“This would be one of those things.”

Then there’s a discussion about snogging (which, for all you Yanks, is kissing), which also contains a sidebar about getting felt up. (!) As Georgia and her friend Jas tell their awestruck groupies, Ellen and Blonde Girl (I bothered to learn Ellen’s name because I felt uncomfortable and oddly racist for calling her “Indian Chick”), there are ten levels of snogging. One is holding hands, which means you’re doing it wrong. Two is arms around the waist, which is still wrong. Three is the goodnight kiss, which is somewhat more correct but awfully polite. Four is a kiss lasting over three minutes without breath, which escalated quickly and also isn’t physically possible, to the best of my knowledge. Five is open-mouth kissing. Six is TONGUES, followed by a chorus of “ewwww.” Seven is upper-body fondling outdoors. (There doesn’t seem to be a stage where that happens indoors, so you’re skipping straight from Frenching to exhibitionism.)

And it seems I’ll never find out what stages eight through ten are, because that’s when two well-beyond-fit boys walk in. Then the girls get binoculars, follow them around town, and hatch schemes so that Jas and Georgia can talk to said dishy boys (because they’ve got first dibs). They don’t seem to realize that they’re making a nuisance of themselves or that they’re behaving—well, exactly like teenage girls.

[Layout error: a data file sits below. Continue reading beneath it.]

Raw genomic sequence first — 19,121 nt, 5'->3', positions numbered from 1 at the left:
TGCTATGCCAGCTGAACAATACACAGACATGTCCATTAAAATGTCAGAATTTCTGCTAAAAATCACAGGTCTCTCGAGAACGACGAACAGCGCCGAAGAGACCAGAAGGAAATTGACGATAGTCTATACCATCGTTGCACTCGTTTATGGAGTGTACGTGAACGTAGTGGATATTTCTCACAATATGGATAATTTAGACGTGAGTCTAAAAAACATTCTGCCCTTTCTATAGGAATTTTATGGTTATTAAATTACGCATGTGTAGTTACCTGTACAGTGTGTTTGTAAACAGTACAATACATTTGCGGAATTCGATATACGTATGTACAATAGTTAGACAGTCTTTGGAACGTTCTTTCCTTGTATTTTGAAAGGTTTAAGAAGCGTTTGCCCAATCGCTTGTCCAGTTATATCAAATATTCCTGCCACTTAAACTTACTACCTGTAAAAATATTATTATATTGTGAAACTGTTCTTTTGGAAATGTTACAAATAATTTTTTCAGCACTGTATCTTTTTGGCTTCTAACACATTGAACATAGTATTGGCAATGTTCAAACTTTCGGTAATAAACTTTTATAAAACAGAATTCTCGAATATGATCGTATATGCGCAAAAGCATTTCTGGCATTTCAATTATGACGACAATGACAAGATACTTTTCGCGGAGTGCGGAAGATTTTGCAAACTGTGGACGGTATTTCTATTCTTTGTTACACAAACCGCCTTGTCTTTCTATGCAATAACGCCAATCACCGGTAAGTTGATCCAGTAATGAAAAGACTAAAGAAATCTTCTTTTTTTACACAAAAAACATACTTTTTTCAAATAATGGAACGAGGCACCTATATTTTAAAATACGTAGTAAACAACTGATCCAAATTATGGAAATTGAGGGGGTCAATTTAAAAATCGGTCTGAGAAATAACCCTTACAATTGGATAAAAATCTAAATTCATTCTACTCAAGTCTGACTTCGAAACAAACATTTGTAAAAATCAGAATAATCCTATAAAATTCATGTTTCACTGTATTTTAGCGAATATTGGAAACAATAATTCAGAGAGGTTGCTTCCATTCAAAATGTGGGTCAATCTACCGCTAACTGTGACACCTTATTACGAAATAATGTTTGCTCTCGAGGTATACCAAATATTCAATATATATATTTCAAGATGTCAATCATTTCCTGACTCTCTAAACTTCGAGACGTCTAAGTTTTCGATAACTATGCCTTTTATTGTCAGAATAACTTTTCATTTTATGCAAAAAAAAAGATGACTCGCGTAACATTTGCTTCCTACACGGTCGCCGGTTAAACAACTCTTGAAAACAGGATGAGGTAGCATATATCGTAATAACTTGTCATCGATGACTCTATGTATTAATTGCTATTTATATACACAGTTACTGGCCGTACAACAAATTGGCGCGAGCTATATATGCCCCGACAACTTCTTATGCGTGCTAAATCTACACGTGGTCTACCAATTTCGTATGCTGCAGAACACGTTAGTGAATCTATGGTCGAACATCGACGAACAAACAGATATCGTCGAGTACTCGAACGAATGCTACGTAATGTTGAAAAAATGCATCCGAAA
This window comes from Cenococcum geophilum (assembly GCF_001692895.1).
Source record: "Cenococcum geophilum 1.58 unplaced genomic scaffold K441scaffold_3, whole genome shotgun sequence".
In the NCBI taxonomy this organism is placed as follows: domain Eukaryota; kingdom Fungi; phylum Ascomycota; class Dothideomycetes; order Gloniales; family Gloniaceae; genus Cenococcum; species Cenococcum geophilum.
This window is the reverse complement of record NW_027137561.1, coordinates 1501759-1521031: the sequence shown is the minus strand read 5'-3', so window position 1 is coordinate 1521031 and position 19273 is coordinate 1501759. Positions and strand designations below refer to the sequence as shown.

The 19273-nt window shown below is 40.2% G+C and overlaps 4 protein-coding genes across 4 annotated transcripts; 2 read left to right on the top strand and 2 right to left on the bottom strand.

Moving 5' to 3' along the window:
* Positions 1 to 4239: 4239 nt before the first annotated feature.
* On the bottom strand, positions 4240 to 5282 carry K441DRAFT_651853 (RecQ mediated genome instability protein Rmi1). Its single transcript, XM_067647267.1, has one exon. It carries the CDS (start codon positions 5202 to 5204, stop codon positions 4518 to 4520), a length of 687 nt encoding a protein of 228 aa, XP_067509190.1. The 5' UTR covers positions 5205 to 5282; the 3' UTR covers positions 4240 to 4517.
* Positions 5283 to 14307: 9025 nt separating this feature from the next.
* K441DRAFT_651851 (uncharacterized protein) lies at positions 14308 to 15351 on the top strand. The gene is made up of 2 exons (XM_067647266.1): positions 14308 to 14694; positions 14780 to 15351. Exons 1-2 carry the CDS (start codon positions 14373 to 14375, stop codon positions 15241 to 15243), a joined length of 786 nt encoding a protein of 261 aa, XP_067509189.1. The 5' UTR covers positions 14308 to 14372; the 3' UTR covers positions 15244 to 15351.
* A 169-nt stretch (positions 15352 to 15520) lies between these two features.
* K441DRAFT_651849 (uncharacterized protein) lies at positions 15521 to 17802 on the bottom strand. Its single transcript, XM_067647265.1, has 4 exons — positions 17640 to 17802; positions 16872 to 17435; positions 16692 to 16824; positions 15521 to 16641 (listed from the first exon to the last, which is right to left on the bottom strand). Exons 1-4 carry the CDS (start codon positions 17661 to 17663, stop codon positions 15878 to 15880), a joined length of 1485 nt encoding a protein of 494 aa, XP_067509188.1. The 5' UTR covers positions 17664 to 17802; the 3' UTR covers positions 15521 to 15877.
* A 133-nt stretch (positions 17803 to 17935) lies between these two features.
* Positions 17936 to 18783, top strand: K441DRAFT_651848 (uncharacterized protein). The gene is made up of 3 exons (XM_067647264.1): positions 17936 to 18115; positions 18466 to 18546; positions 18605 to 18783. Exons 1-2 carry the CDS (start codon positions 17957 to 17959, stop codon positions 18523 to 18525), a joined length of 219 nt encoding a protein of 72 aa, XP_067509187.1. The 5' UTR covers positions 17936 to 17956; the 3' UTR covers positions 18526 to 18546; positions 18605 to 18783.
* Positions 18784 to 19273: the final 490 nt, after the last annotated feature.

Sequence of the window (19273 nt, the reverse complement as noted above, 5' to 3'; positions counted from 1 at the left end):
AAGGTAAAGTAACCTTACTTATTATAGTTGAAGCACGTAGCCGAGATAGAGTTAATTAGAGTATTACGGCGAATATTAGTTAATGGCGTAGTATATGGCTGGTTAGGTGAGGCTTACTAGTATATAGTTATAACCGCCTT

“And thus we observe the GOO Reviews reader in their natural habitat: on a couch in their pants. Which means underwear, since we’re British and all.”

My first impression of the boys is that Tom, one of the boys—twin brothers, actually—seems extremely attractive, if a bit bland, personality-wise. The other boy, Robbie, seems like he might be gay. Also, he reminds me of Percy Jackson. Also, he calls his cat Jubbly. I don’t know what’s up with that; it’s quite a silly name. And after Georgia has what she thinks is a successful conversation with Robbie, she discovers that he is dating a nasty girl named Slaggy Lindsay. (I’m pretty sure it doesn’t say “Slaggy” on her birth certificate, though.) So Georgia decides to visit a boy who’s quite adept in the field of tonguing. He is a make-out teacher, is what I mean. He makes out with girls for half an hour to teach them technique. Why was this not a thing when I was fourteen.